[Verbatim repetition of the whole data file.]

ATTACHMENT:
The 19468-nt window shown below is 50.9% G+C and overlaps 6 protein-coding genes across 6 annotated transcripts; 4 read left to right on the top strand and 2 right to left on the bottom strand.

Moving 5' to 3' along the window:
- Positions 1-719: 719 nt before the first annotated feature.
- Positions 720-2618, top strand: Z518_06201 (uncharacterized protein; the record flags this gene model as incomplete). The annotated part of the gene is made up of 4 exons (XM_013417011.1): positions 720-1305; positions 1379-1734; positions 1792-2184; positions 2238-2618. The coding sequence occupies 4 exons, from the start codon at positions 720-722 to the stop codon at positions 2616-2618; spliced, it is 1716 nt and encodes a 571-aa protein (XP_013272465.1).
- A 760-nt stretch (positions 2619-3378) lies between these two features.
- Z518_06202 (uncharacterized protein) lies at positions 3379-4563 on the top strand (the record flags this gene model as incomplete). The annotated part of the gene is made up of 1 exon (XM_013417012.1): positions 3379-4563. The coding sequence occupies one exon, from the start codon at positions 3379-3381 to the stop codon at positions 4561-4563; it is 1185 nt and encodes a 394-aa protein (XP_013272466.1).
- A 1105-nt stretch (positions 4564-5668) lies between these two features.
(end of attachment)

The 19468-nt window shown below is 50.9% G+C and overlaps 6 protein-coding genes across 6 annotated transcripts; 4 read left to right on the top strand and 2 right to left on the bottom strand.

Moving 5' to 3' along the window:
- Positions 1-719: 719 nt before the first annotated feature.
- Positions 720-2618, top strand: Z518_06201 (uncharacterized protein; the record flags this gene model as incomplete). The annotated part of the gene is made up of 4 exons (XM_013417011.1): positions 720-1305; positions 1379-1734; positions 1792-2184; positions 2238-2618. The coding sequence occupies 4 exons, from the start codon at positions 720-722 to the stop codon at positions 2616-2618; spliced, it is 1716 nt and encodes a 571-aa protein (XP_013272465.1).
- A 760-nt stretch (positions 2619-3378) lies between these two features.
- Z518_06202 (uncharacterized protein) lies at positions 3379-4563 on the top strand (the record flags this gene model as incomplete). The annotated part of the gene is made up of 1 exon (XM_013417012.1): positions 3379-4563. The coding sequence occupies one exon, from the start codon at positions 3379-3381 to the stop codon at positions 4561-4563; it is 1185 nt and encodes a 394-aa protein (XP_013272466.1).
- A 1105-nt stretch (positions 4564-5668) lies between these two features.